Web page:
pfSense: Guide to Fix Nintendo Switch 2618-0516 Unable to Connect to others console / NAT traversal

Discussion in 'Networking Guides' started by Nimrod, Mar 25, 2017.

  1. Nimrod

    Nimrod Exotic Vendor

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    If you've ever tried to play online with a Nintendo Switch behind a pfSense or similar router/firewall, you will likely find out of the box it doesn't quite work alright. Everytime you try to go online on either Splatoon, Mario Kart 8 Deluxe or even Fast RMX you'll just get constant errors when trying to join with the Error Code '2618-0516' Unable to connect to the other user's console / NAT Traversal Process has failed.

    2017032414563200-1AB131B6E6571375B79964211BB3F5AE.jpg
    2017032414563900-1AB131B6E6571375B79964211BB3F5AE.jpg

    This is due to pfSense's out of the box security model with randomizing ports on outgoing connections. It can be easily resolved though by taking the following steps in your Router Config:


    Static IP and Static Port

    Firstly, you'll need to give your Nintendo Switch a Static IP address in pfSense.

    Assuming you are using the out of the box setup you will have your router at 192.168.1.1 and a DHCP server running which is handing IP's out between 192.168.1.100-192.168.1.200. If you are using a different setup, adjust the below steps accordingly.

    Browse to Services > DHCP Server > LAN and then scroll down to "DHCP Static Mappings for this Interface" and click Add.

    Screen Shot 2017-03-25 at 13.30.54.png

    If you are unsure of your Nintendo Switch's Mac, you can get it from by going on the Nintendo Switch's Settings application and selecting 'Internet' and Connection Status. Please remember, if you use an ethernet adaptor when in the Dock you will have a different MAC address for ethernet vs wireless. If you intend to use both methods, you should repeat this for each.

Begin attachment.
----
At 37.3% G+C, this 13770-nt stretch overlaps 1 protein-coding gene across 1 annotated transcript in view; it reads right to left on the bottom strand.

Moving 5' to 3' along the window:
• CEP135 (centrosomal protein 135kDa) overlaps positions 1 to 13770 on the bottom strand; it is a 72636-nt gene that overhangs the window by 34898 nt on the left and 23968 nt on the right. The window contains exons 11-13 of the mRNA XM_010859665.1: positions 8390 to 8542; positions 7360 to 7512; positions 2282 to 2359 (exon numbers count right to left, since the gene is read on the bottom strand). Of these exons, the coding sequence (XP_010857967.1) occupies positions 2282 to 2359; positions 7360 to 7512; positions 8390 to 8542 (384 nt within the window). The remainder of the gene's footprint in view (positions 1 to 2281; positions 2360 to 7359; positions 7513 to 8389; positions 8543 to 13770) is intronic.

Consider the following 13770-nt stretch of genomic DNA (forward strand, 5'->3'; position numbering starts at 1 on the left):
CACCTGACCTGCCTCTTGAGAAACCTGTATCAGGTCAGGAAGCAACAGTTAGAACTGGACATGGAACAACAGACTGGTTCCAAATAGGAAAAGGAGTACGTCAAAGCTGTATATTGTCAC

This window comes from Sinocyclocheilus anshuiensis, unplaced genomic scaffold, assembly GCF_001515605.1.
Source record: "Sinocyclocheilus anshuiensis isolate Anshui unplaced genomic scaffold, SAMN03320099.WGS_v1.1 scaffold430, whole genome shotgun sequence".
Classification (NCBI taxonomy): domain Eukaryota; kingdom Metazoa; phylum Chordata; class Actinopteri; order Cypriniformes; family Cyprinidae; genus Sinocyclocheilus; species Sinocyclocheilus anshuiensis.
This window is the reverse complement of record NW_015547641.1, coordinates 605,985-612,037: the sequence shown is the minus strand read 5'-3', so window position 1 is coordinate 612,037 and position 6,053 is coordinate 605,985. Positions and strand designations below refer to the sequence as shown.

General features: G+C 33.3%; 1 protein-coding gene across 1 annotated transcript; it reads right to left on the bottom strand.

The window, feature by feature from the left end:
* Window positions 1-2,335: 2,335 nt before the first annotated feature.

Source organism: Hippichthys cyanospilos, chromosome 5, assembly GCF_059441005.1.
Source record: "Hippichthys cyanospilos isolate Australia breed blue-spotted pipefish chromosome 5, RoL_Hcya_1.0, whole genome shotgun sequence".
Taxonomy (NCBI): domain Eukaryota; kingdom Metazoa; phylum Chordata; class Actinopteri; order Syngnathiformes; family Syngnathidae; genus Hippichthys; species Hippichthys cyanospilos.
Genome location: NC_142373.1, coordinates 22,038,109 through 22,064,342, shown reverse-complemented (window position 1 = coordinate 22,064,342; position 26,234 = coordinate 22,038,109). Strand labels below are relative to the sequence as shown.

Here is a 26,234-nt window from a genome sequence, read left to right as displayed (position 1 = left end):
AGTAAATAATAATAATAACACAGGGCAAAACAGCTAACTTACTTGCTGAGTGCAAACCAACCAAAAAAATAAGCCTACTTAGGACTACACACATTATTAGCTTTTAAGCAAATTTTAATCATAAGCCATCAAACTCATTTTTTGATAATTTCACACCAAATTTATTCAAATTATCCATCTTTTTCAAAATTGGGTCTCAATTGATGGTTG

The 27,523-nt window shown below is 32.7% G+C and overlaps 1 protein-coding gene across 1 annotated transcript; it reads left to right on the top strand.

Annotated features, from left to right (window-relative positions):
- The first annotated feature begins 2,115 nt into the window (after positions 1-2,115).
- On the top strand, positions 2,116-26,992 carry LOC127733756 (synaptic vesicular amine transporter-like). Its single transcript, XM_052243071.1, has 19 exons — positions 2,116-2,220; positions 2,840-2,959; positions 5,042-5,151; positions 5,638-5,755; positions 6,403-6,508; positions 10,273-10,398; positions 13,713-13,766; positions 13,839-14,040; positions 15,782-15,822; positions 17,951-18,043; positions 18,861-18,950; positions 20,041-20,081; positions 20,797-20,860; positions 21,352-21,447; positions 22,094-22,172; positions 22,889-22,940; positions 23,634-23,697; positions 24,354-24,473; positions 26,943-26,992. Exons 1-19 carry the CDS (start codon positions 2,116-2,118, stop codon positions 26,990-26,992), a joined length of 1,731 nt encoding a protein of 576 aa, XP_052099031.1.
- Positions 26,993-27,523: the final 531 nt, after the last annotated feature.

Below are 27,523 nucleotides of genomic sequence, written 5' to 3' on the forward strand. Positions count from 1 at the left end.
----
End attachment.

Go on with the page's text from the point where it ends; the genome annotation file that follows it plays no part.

In the example I used, I gave my Nintendo Switch the IP of 192.168.1.13 because it is within the subnet of the Router's LAN interface but outside of the normal DHCP Pool of random addresses (100-200) meaning the Switch can always have it.

    Apply the changes once done in pfSense, and hard reboot the Nintendo Switch (Press and hold power until the Power Options display and select 'Power Off' as oppose to 'Sleep' as this will turn off the network interface). Then boot up your Switch fresh and you should find it gets its new IP address.

    Next up, we need to add a Static Port in the NAT Firewall section of pfSense. To do this, browse to Firewall > NAT like so and then select the Outbound Tab as seen below.

    Screen Shot 2017-03-24 at 13.26.32.png

    You need to then select 'Hybrid Outbound NAT' and click Save and then Apply the changes.

    The Mapping section just underneath should now become available and you can click the Green 'Add' button to setup your Static Port rule.

    Screen Shot 2017-03-25 at 13.31.20.png

    For the rule, you will need to add the Nintendo Switch's IP to the 'Source', tick the 'Static Port' in the Translation area and then give your rule a nice description. Then you can Save the rule and then click the Apply button to set the rules live on your pfSense box.

    All going well, you should now be able to join other users games when playing on the Nintendo Switch.

    However, all is not over - You currently won't be able to host your own games doing this setup. But that's solvable in the next step.


    Enabling UPnP

    The Nintendo Switch supports UPnP which is a really simple yet clever protocol which can be used on your home network which allows devices to request ports be opened on demand on the firewall / NAT to allow the Switch to make itself connectable to the wider world which in turn lets you become the host on games or host your own private sessions for friends.

    To enable it in pfSense all you need to do is browse to Services > UPnP & NAT-PMP and enable it:

    Screen Shot 2017-03-24 at 13.27.29.png